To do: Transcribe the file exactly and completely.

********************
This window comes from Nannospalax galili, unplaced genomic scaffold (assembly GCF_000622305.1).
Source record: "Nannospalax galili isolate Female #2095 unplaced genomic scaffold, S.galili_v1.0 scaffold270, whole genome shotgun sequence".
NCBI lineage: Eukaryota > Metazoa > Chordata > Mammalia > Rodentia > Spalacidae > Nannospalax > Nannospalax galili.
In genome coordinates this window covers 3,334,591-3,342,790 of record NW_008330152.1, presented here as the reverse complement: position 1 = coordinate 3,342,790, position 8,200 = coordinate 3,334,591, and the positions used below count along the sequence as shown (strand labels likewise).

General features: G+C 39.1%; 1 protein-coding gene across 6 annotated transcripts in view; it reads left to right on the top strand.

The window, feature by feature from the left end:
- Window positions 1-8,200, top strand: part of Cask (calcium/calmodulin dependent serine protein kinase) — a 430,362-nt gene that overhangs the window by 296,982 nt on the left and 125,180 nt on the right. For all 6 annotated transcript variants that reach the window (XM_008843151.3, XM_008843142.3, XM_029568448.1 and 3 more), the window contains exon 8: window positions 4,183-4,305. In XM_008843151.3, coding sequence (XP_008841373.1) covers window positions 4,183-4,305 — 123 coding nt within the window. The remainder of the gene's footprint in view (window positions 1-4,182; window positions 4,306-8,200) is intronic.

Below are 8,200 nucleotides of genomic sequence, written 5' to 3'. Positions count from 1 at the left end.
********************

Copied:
This window comes from Nannospalax galili, unplaced genomic scaffold (assembly GCF_000622305.1).
Source record: "Nannospalax galili isolate Female #2095 unplaced genomic scaffold, S.galili_v1.0 scaffold270, whole genome shotgun sequence".
NCBI lineage: Eukaryota > Metazoa > Chordata > Mammalia > Rodentia > Spalacidae > Nannospalax > Nannospalax galili.
In genome coordinates this window covers 3,334,591-3,342,790 of record NW_008330152.1, presented here as the reverse complement: position 1 = coordinate 3,342,790, position 8,200 = coordinate 3,334,591, and the positions used below count along the sequence as shown (strand labels likewise).

General features: G+C 39.1%; 1 protein-coding gene across 6 annotated transcripts in view; it reads left to right on the top strand.

The window, feature by feature from the left end:
- Window positions 1-8,200, top strand: part of Cask (calcium/calmodulin dependent serine protein kinase) — a 430,362-nt gene that overhangs the window by 296,982 nt on the left and 125,180 nt on the right. For all 6 annotated transcript variants that reach the window (XM_008843151.3, XM_008843142.3, XM_029568448.1 and 3 more), the window contains exon 8: window positions 4,183-4,305. In XM_008843151.3, coding sequence (XP_008841373.1) covers window positions 4,183-4,305 — 123 coding nt within the window. The remainder of the gene's footprint in view (window positions 1-4,182; window positions 4,306-8,200) is intronic.

Below are 8,200 nucleotides of genomic sequence, written 5' to 3'. Positions count from 1 at the left end.